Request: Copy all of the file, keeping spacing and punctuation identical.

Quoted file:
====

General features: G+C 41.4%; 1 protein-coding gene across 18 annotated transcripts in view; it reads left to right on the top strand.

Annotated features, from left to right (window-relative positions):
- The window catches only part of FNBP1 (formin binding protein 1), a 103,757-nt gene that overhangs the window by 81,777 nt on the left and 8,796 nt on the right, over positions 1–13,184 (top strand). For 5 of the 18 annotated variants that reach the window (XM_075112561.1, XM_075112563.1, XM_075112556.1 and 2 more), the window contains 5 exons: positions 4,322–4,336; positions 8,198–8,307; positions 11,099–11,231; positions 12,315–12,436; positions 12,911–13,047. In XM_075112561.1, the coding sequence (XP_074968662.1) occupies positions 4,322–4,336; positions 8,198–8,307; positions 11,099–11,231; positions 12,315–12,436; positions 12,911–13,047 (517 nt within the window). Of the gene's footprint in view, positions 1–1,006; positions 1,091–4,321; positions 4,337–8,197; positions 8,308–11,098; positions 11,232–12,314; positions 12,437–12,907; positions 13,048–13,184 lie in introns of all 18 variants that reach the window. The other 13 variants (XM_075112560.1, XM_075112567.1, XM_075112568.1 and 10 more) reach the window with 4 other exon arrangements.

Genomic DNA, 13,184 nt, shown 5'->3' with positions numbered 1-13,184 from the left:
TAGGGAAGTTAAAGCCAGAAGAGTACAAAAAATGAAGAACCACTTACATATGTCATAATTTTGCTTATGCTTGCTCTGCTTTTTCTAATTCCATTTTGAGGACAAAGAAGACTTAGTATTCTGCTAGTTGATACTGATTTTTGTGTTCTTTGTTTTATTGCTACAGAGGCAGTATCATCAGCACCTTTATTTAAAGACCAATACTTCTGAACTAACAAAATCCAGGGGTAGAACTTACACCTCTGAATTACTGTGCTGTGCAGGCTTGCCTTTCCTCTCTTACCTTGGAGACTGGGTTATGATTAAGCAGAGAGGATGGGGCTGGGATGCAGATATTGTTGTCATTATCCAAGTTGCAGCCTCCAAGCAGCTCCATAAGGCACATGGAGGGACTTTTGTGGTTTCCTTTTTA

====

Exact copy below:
General features: G+C 41.4%; 1 protein-coding gene across 18 annotated transcripts in view; it reads left to right on the top strand.

Annotated features, from left to right (window-relative positions):
- The window catches only part of FNBP1 (formin binding protein 1), a 103,757-nt gene that overhangs the window by 81,777 nt on the left and 8,796 nt on the right, over positions 1–13,184 (top strand). For 5 of the 18 annotated variants that reach the window (XM_075112561.1, XM_075112563.1, XM_075112556.1 and 2 more), the window contains 5 exons: positions 4,322–4,336; positions 8,198–8,307; positions 11,099–11,231; positions 12,315–12,436; positions 12,911–13,047. In XM_075112561.1, the coding sequence (XP_074968662.1) occupies positions 4,322–4,336; positions 8,198–8,307; positions 11,099–11,231; positions 12,315–12,436; positions 12,911–13,047 (517 nt within the window). Of the gene's footprint in view, positions 1–1,006; positions 1,091–4,321; positions 4,337–8,197; positions 8,308–11,098; positions 11,232–12,314; positions 12,437–12,907; positions 13,048–13,184 lie in introns of all 18 variants that reach the window. The other 13 variants (XM_075112560.1, XM_075112567.1, XM_075112568.1 and 10 more) reach the window with 4 other exon arrangements.

Genomic DNA, 13,184 nt, shown 5'->3' with positions numbered 1-13,184 from the left:
TAGGGAAGTTAAAGCCAGAAGAGTACAAAAAATGAAGAACCACTTACATATGTCATAATTTTGCTTATGCTTGCTCTGCTTTTTCTAATTCCATTTTGAGGACAAAGAAGACTTAGTATTCTGCTAGTTGATACTGATTTTTGTGTTCTTTGTTTTATTGCTACAGAGGCAGTATCATCAGCACCTTTATTTAAAGACCAATACTTCTGAACTAACAAAATCCAGGGGTAGAACTTACACCTCTGAATTACTGTGCTGTGCAGGCTTGCCTTTCCTCTCTTACCTTGGAGACTGGGTTATGATTAAGCAGAGAGGATGGGGCTGGGATGCAGATATTGTTGTCATTATCCAAGTTGCAGCCTCCAAGCAGCTCCATAAGGCACATGGAGGGACTTTTGTGGTTTCCTTTTTA